Book Image

The Insider's Guide to Arm Cortex-M Development

By : Zachary Lasiuk, Pareena Verma, Jason Andrews
Book Image

The Insider's Guide to Arm Cortex-M Development

By: Zachary Lasiuk, Pareena Verma, Jason Andrews

Overview of this book

Cortex-M has been around since 2004, so why a new book now? With new microcontrollers based on the Cortex-M55 and Cortex-M85 being introduced this year, Cortex-M continues to expand. New software concepts, such as standardized software reuse, have emerged alongside new topics including security and machine learning. Development methodologies have also significantly advanced, with more embedded development taking place in the cloud and increased levels of automation. Due to these advances, a single engineer can no longer understand an entire project and requires new skills to be successful. This book provides a unique view of how to navigate and apply the latest concepts in microcontroller development. The book is split into two parts. First, you’ll be guided through how to select the ideal set of hardware, software, and tools for your specific project. Next, you’ll explore how to implement essential topics for modern embedded developers. Throughout the book, there are examples for you to learn by working with real Cortex-M devices with all software available on GitHub. You will gain experience with the small Cortex-M0+, the powerful Cortex-M55, and more Cortex-M processors. By the end of this book, you’ll be able to practically apply modern Cortex-M software development concepts.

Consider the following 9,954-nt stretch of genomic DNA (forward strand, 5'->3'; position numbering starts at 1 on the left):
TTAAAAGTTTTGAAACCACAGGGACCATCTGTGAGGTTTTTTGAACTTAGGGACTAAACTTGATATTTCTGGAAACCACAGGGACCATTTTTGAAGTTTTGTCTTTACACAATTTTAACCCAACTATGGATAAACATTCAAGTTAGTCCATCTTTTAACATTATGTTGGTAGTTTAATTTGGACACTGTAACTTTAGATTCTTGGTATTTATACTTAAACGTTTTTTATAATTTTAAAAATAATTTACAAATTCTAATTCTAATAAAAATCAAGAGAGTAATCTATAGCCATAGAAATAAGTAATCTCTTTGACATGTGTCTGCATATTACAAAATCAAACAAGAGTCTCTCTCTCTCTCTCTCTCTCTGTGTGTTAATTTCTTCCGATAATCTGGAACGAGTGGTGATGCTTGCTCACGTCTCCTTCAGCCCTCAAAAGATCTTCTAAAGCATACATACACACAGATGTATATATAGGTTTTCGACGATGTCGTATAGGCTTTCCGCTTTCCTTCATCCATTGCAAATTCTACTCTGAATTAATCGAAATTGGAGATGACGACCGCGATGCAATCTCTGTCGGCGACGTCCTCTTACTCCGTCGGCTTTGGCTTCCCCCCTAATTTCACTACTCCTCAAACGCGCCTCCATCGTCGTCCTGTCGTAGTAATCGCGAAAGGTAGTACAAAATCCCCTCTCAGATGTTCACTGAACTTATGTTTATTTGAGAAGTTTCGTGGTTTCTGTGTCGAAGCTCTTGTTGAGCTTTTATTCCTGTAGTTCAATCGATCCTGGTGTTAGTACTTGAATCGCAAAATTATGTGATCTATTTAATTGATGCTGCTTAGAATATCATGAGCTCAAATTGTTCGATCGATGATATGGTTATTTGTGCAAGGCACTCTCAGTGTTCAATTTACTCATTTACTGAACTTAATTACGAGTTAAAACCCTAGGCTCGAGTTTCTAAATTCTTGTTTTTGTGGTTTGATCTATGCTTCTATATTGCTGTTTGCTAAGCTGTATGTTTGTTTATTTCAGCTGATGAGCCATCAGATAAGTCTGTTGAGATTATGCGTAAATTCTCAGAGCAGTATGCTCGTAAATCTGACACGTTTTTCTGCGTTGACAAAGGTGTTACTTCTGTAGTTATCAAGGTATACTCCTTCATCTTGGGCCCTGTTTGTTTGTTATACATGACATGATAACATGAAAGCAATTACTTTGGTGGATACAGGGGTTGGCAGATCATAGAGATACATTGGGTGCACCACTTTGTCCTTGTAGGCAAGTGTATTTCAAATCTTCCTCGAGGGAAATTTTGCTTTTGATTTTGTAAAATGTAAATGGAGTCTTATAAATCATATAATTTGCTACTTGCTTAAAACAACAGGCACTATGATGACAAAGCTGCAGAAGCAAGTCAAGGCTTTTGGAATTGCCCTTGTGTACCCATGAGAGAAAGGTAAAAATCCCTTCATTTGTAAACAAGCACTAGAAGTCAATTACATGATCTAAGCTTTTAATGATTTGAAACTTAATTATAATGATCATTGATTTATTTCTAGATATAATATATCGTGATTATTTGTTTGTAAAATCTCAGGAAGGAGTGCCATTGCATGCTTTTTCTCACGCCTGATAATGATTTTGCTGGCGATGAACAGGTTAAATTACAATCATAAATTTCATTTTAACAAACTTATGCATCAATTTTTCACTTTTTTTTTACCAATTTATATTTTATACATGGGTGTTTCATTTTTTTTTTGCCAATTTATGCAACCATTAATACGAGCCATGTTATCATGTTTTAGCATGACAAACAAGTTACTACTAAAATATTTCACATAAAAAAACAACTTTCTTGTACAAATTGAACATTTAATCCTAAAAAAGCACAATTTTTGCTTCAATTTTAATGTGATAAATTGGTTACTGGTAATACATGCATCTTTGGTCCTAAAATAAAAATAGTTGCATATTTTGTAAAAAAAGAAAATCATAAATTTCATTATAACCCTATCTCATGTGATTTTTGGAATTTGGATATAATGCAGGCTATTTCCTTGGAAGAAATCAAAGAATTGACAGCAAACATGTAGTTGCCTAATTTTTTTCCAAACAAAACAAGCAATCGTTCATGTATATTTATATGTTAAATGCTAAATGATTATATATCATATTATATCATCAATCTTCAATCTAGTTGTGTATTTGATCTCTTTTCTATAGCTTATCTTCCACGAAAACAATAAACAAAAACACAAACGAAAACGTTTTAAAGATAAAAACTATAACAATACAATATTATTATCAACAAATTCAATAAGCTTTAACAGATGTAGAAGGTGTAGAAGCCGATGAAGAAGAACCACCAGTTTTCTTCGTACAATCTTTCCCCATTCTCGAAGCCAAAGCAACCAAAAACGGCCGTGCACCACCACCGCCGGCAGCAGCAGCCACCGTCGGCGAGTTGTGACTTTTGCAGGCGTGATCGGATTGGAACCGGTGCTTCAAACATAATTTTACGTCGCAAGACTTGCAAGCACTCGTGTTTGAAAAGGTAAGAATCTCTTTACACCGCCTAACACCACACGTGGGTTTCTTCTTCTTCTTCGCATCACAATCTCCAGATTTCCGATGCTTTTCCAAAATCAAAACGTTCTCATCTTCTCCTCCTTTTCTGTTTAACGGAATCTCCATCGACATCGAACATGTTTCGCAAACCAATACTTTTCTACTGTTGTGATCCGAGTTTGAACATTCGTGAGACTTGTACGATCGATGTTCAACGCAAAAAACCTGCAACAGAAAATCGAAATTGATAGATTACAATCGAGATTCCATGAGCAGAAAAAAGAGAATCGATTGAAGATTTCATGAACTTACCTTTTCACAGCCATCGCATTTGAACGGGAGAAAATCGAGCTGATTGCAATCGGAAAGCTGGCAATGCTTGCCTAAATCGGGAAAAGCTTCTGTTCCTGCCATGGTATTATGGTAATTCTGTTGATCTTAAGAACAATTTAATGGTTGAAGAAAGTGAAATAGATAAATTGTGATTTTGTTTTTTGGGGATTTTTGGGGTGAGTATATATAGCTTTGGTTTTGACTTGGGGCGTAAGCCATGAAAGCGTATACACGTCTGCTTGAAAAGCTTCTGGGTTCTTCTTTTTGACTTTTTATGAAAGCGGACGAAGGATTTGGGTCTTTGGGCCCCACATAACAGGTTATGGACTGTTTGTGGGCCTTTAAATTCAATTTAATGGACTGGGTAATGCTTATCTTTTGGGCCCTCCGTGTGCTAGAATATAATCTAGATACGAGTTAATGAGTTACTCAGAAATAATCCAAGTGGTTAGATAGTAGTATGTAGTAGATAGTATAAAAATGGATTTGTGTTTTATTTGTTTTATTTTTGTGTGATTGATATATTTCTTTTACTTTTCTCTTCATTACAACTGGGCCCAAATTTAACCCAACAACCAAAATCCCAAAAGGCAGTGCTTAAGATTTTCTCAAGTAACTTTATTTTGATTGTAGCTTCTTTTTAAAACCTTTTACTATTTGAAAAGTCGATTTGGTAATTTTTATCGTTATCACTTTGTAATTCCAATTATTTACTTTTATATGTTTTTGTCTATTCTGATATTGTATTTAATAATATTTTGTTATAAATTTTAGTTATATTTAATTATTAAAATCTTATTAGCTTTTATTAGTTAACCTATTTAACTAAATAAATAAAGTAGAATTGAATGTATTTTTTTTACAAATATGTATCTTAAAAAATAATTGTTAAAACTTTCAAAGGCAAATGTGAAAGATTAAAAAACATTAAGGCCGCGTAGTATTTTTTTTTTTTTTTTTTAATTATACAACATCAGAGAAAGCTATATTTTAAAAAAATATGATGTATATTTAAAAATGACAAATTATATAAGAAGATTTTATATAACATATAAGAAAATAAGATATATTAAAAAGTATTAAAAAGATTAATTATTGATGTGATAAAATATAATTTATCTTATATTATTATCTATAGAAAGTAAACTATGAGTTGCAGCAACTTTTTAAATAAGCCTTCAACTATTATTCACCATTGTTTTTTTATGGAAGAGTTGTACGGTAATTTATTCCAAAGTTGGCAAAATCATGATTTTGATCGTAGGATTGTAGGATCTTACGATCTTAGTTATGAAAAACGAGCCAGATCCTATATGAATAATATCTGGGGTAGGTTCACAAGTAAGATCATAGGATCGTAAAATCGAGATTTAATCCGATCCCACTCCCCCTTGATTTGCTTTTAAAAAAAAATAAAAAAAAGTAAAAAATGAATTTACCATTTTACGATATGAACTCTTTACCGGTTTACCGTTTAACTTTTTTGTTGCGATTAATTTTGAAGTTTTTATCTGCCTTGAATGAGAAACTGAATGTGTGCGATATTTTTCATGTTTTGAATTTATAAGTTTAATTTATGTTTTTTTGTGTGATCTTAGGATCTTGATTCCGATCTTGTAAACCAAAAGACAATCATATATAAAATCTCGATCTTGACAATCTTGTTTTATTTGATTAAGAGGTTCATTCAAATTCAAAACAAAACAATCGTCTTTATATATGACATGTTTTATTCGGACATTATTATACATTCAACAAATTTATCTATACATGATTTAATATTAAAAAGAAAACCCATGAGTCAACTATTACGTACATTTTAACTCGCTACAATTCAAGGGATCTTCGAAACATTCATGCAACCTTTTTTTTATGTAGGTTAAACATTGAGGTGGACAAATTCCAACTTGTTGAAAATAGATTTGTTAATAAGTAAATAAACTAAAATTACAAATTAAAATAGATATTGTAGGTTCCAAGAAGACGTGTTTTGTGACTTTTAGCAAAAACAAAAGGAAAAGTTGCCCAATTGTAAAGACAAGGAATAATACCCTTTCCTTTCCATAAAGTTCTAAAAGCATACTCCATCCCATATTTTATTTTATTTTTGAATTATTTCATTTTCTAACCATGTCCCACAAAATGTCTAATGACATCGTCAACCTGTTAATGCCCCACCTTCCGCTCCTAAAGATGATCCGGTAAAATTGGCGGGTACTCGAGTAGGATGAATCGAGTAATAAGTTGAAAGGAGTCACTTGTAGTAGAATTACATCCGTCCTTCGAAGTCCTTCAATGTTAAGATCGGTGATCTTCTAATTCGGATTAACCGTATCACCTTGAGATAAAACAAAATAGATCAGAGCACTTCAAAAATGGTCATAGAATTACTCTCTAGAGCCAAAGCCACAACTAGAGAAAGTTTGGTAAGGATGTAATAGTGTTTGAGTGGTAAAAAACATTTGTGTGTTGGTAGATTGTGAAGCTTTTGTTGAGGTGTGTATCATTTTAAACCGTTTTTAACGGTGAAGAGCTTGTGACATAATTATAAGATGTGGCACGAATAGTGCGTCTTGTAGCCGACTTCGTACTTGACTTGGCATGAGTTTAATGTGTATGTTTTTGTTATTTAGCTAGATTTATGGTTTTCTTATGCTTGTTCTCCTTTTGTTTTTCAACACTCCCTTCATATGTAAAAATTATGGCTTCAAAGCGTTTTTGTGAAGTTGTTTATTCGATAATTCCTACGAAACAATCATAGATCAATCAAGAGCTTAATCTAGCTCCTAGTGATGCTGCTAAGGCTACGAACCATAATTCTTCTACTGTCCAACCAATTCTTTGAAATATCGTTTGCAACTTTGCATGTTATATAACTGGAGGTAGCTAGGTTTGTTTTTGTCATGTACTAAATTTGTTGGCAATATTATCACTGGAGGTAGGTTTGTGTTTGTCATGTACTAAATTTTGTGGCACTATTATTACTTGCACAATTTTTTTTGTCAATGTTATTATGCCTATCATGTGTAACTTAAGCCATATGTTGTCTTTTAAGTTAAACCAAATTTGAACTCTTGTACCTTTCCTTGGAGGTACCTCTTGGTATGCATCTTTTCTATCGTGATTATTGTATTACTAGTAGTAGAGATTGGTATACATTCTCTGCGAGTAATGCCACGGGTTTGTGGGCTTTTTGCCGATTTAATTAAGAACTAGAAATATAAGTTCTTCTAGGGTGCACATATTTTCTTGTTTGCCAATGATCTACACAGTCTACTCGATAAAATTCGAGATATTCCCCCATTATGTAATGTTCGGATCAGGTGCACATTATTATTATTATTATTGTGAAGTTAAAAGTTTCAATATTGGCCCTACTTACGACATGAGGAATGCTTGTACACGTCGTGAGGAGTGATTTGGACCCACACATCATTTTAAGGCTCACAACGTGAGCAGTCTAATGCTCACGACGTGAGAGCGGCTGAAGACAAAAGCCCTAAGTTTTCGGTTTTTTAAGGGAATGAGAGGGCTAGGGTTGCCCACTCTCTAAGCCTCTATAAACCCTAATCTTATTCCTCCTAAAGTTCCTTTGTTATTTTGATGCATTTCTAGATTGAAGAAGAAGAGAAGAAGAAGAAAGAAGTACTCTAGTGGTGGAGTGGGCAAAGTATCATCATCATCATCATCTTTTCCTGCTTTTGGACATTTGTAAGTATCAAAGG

Table of Contents (15 chapters)
1
Part 1: Get Set Up
5
Part 2: Sharpen Your Skills

Understanding development environments

Development environment is another overused term in the industry. It has a different connotation in website development—referring to server levels intended for development, testing, and deployment—and is often conflated with an IDE. For the purposes of this book, we define your development environment to simply be the software environment where you work, the substrate through which you develop your product. It can be best understood through examples, and we can helpfully break down different development environments into three main categories.

The first is a local environment, such as a PC running a standard OS (Linux, Mac, or Windows). The second is a virtual environment—for example, Docker or VirtualBox. The third is a cloud environment, such as AWS or the Google Cloud Platform (GCP). This section breaks down the key considerations when selecting one of these types of development environments.

This is a decision often...